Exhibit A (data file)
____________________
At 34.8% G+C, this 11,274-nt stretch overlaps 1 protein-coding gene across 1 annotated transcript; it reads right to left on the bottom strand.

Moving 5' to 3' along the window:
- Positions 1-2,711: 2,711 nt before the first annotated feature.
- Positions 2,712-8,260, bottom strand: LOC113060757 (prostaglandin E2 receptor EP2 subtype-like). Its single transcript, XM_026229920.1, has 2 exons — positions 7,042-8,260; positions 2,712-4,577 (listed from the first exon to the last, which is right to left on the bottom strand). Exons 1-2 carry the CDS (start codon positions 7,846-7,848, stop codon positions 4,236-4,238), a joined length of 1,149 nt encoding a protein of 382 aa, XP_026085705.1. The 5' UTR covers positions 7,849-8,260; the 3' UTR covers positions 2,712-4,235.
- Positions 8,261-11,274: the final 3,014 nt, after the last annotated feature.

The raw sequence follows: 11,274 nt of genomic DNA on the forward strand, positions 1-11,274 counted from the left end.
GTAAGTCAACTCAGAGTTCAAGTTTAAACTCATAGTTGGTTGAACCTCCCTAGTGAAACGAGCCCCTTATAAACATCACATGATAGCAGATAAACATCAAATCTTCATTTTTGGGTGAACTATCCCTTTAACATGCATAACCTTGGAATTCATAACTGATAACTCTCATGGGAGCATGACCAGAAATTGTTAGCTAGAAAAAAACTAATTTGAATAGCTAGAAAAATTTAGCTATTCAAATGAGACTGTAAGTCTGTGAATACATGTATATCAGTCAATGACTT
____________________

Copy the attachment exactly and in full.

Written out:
At 34.8% G+C, this 11,274-nt stretch overlaps 1 protein-coding gene across 1 annotated transcript; it reads right to left on the bottom strand.

Moving 5' to 3' along the window:
- Positions 1-2,711: 2,711 nt before the first annotated feature.
- Positions 2,712-8,260, bottom strand: LOC113060757 (prostaglandin E2 receptor EP2 subtype-like). Its single transcript, XM_026229920.1, has 2 exons — positions 7,042-8,260; positions 2,712-4,577 (listed from the first exon to the last, which is right to left on the bottom strand). Exons 1-2 carry the CDS (start codon positions 7,846-7,848, stop codon positions 4,236-4,238), a joined length of 1,149 nt encoding a protein of 382 aa, XP_026085705.1. The 5' UTR covers positions 7,849-8,260; the 3' UTR covers positions 2,712-4,235.
- Positions 8,261-11,274: the final 3,014 nt, after the last annotated feature.

The raw sequence follows: 11,274 nt of genomic DNA on the forward strand, positions 1-11,274 counted from the left end.
GTAAGTCAACTCAGAGTTCAAGTTTAAACTCATAGTTGGTTGAACCTCCCTAGTGAAACGAGCCCCTTATAAACATCACATGATAGCAGATAAACATCAAATCTTCATTTTTGGGTGAACTATCCCTTTAACATGCATAACCTTGGAATTCATAACTGATAACTCTCATGGGAGCATGACCAGAAATTGTTAGCTAGAAAAAAACTAATTTGAATAGCTAGAAAAATTTAGCTATTCAAATGAGACTGTAAGTCTGTGAATACATGTATATCAGTCAATGACTT